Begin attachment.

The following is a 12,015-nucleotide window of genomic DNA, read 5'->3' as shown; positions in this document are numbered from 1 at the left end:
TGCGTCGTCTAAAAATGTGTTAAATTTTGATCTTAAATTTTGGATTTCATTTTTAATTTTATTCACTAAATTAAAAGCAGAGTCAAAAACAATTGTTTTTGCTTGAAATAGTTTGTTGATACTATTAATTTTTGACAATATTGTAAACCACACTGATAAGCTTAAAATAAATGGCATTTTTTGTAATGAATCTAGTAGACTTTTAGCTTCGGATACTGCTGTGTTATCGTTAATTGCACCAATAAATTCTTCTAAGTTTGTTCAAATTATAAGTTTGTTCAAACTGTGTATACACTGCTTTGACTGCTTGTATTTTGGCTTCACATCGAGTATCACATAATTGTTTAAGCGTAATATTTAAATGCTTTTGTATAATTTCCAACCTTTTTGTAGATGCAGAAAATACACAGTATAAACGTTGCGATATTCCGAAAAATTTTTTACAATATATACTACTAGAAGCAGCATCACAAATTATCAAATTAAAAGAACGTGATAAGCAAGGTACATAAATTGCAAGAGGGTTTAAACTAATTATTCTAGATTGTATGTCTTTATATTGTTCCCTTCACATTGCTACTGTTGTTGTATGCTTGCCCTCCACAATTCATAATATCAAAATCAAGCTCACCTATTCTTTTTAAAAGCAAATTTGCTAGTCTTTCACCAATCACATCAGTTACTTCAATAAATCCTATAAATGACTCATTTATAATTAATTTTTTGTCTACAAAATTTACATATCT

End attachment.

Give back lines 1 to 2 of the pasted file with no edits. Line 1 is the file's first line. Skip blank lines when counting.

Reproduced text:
The following is a 12,015-nucleotide window of genomic DNA, read 5'->3' as shown; positions in this document are numbered from 1 at the left end:
TGCGTCGTCTAAAAATGTGTTAAATTTTGATCTTAAATTTTGGATTTCATTTTTAATTTTATTCACTAAATTAAAAGCAGAGTCAAAAACAATTGTTTTTGCTTGAAATAGTTTGTTGATACTATTAATTTTTGACAATATTGTAAACCACACTGATAAGCTTAAAATAAATGGCATTTTTTGTAATGAATCTAGTAGACTTTTAGCTTCGGATACTGCTGTGTTATCGTTAATTGCACCAATAAATTCTTCTAAGTTTGTTCAAATTATAAGTTTGTTCAAACTGTGTATACACTGCTTTGACTGCTTGTATTTTGGCTTCACATCGAGTATCACATAATTGTTTAAGCGTAATATTTAAATGCTTTTGTATAATTTCCAACCTTTTTGTAGATGCAGAAAATACACAGTATAAACGTTGCGATATTCCGAAAAATTTTTTACAATATATACTACTAGAAGCAGCATCACAAATTATCAAATTAAAAGAACGTGATAAGCAAGGTACATAAATTGCAAGAGGGTTTAAACTAATTATTCTAGATTGTATGTCTTTATATTGTTCCCTTCACATTGCTACTGTTGTTGTATGCTTGCCCTCCACAATTCATAATATCAAAATCAAGCTCACCTATTCTTTTTAAAAGCAAATTTGCTAGTCTTTCACCAATCACATCAGTTACTTCAATAAATCCTATAAATGACTCATTTATAATTAATTTTTTGTCTACAAAATTTACATATCT